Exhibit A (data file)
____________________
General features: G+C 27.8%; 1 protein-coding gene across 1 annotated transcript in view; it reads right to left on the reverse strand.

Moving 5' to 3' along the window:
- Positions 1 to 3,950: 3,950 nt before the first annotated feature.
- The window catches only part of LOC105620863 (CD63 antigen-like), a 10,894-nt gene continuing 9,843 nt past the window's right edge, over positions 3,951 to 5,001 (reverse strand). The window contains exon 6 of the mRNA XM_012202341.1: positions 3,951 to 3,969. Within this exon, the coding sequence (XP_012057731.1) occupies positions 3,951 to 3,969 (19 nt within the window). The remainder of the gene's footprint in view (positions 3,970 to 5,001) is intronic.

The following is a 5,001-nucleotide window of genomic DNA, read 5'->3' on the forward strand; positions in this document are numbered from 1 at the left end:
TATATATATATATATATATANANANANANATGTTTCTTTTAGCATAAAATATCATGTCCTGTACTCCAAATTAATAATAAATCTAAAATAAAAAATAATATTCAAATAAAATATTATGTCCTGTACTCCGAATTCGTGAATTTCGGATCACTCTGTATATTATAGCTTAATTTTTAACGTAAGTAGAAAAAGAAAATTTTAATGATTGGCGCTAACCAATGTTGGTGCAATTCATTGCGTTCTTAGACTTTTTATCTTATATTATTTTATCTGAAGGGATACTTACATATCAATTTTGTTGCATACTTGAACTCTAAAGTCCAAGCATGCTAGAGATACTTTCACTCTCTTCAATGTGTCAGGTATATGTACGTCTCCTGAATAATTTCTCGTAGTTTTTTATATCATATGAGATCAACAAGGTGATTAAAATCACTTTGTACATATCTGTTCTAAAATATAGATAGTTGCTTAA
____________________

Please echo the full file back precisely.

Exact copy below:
General features: G+C 27.8%; 1 protein-coding gene across 1 annotated transcript in view; it reads right to left on the reverse strand.

Moving 5' to 3' along the window:
- Positions 1 to 3,950: 3,950 nt before the first annotated feature.
- The window catches only part of LOC105620863 (CD63 antigen-like), a 10,894-nt gene continuing 9,843 nt past the window's right edge, over positions 3,951 to 5,001 (reverse strand). The window contains exon 6 of the mRNA XM_012202341.1: positions 3,951 to 3,969. Within this exon, the coding sequence (XP_012057731.1) occupies positions 3,951 to 3,969 (19 nt within the window). The remainder of the gene's footprint in view (positions 3,970 to 5,001) is intronic.

The following is a 5,001-nucleotide window of genomic DNA, read 5'->3' on the forward strand; positions in this document are numbered from 1 at the left end:
TATATATATATATATATATANANANANANATGTTTCTTTTAGCATAAAATATCATGTCCTGTACTCCAAATTAATAATAAATCTAAAATAAAAAATAATATTCAAATAAAATATTATGTCCTGTACTCCGAATTCGTGAATTTCGGATCACTCTGTATATTATAGCTTAATTTTTAACGTAAGTAGAAAAAGAAAATTTTAATGATTGGCGCTAACCAATGTTGGTGCAATTCATTGCGTTCTTAGACTTTTTATCTTATATTATTTTATCTGAAGGGATACTTACATATCAATTTTGTTGCATACTTGAACTCTAAAGTCCAAGCATGCTAGAGATACTTTCACTCTCTTCAATGTGTCAGGTATATGTACGTCTCCTGAATAATTTCTCGTAGTTTTTTATATCATATGAGATCAACAAGGTGATTAAAATCACTTTGTACATATCTGTTCTAAAATATAGATAGTTGCTTAA